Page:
Tuesday, 26 November 2019

Ceisteanna (65)

Brian Stanley

Ceist:

65. Deputy Brian Stanley asked the Minister for Health the future production and regulation of genetically modified foods here; and if he will make a statement on the matter. [41606/19]

Amharc ar fhreagra

Freagraí scríofa (Ceist ar Health)

Responsibility for the deliberate release, use of feed and food and the labelling and traceability of genetically modified organisms (GMOs) is divided between a number of Departments and their Agencies. Generally, responsibility for issues relating to the cultivation of GM crops rests with the Department of Communications, Climate Action and Environment (DCCAE), while the Department of Agriculture, Food and the Marine (DAFM) is responsible for GM animal feed and the coexistence of authorised GM crops alongside non-GM crops. The Department of Health’s remit relates to the safety of GM food.

The Department of Communications, Climate Action and Environment (DCCAE) has responsibility for policy matters in relation to EU Directives on the deliberate release of GMOs into the environment and the contained use of GMOs. It regulates the cultivation and field trials, of any EU-authorised GM crops. The Environmental Protection Agency advises DCCAE and is responsible for the implementation of Government policy in this area. In 2018, DCCAE obtained Cabinet approval to prohibit or restrict the cultivation of GM crops in Ireland, enabling Ireland to opt out of the cultivation of GMO crops approved for cultivation elsewhere in the EU.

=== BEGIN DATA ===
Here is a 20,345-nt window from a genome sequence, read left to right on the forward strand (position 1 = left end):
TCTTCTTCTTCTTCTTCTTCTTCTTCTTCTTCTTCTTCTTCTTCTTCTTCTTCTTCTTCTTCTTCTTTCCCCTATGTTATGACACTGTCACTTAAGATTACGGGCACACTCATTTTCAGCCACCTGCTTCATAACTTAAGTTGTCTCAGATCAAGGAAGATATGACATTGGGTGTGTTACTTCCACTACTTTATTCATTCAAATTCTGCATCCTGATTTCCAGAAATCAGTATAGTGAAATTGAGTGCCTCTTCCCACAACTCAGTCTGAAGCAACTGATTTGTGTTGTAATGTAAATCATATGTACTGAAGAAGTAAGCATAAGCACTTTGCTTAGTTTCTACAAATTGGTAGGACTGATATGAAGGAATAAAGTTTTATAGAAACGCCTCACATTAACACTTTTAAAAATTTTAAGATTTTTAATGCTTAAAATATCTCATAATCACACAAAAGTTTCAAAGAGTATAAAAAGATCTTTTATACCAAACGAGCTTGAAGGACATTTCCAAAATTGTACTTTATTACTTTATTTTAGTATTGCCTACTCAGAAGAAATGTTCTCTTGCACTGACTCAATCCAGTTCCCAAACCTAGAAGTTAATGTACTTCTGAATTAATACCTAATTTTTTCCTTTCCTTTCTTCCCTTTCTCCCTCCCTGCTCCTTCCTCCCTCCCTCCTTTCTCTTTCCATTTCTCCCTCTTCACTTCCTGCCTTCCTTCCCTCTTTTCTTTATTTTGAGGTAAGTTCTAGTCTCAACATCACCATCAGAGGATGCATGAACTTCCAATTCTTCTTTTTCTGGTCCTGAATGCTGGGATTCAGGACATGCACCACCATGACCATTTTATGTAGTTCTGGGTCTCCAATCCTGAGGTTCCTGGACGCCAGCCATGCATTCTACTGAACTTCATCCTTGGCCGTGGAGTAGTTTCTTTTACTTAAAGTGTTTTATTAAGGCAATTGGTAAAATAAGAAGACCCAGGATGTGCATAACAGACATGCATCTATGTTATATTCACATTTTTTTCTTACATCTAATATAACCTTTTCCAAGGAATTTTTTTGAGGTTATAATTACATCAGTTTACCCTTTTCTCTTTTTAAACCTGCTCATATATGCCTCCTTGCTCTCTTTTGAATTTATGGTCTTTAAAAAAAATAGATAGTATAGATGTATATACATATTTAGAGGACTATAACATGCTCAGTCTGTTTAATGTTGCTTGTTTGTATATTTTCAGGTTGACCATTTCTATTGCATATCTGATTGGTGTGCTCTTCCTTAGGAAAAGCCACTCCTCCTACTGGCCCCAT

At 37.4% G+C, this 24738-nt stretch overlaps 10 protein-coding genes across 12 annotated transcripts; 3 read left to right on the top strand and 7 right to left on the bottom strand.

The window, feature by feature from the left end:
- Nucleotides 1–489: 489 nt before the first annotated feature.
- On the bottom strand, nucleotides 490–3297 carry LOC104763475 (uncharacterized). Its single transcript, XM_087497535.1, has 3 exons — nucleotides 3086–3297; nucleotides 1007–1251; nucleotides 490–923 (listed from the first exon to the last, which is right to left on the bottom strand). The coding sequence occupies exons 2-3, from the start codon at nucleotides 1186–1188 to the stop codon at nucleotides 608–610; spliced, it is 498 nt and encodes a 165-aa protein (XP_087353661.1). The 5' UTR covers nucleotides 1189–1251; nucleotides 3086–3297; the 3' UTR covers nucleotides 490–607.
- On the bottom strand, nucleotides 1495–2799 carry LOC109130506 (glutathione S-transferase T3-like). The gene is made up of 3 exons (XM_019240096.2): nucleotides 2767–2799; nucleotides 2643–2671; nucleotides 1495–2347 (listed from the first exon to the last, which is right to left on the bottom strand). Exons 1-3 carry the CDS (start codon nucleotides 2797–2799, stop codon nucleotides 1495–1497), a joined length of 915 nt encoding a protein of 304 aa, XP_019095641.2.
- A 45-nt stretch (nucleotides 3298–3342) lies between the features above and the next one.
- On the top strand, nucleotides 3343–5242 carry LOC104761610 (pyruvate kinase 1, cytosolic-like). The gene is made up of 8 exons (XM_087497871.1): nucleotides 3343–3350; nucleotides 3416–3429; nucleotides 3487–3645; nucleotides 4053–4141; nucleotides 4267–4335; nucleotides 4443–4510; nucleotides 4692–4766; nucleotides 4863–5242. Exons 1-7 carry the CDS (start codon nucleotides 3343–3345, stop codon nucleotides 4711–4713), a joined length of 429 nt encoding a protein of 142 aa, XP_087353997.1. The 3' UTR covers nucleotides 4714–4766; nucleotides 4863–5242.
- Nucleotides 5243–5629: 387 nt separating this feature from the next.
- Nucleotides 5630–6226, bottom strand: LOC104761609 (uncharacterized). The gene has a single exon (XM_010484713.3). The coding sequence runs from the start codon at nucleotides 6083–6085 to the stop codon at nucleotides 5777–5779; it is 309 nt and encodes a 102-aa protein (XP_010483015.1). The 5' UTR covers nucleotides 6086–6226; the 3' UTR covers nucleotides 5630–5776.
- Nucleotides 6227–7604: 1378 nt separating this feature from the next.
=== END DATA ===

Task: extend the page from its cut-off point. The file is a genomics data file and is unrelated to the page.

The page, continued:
DAFM is responsible for GM animal feeds, the coexistence of authorised GM crops alongside non-GM crops and the seed certification related to GM products. DAFM’s sole responsibility in relation to the deliberate release of GM crops relates to the implementation of coexistence measures in the event that commercial GM crops are authorised for cultivation alongside conventional crops. DAFM has advised that there is only one GM crop authorised for cultivation in the EU, namely GM maize ‘MON 810’, which is mainly grown in Spain for animal feed. MON 810 is not suited for cultivation in Ireland.

The Department of Health’s remit in this area relates to policy on the safety of food. The Food Safety Authority of Ireland (FSAI) provides scientific and technical advice; it is the Competent Authority responsible for the implementation of GM food legislation in Ireland. Under Regulation (EC) No. 1829/2003, only EU-authorised GM foods may be placed on the market in Ireland. Stringent traceability and labelling rules must be observed for the marketing of these foods. The FSAI coordinates annual checks to ensure that any authorised GM foods present on the Irish market are labelled as required. There is no indication at present that EU legislation related to GM foods will change in the immediate future.

GM crops, food and feed are subject to a comprehensive risk assessment by the European Food Safety Authority (EFSA) and subsequent regulatory votes by Member States before they are authorised for use in the EU. The risk assessment is designed to ensure GM crops and GM food and feed do not pose a risk to human health, animal health and the environment.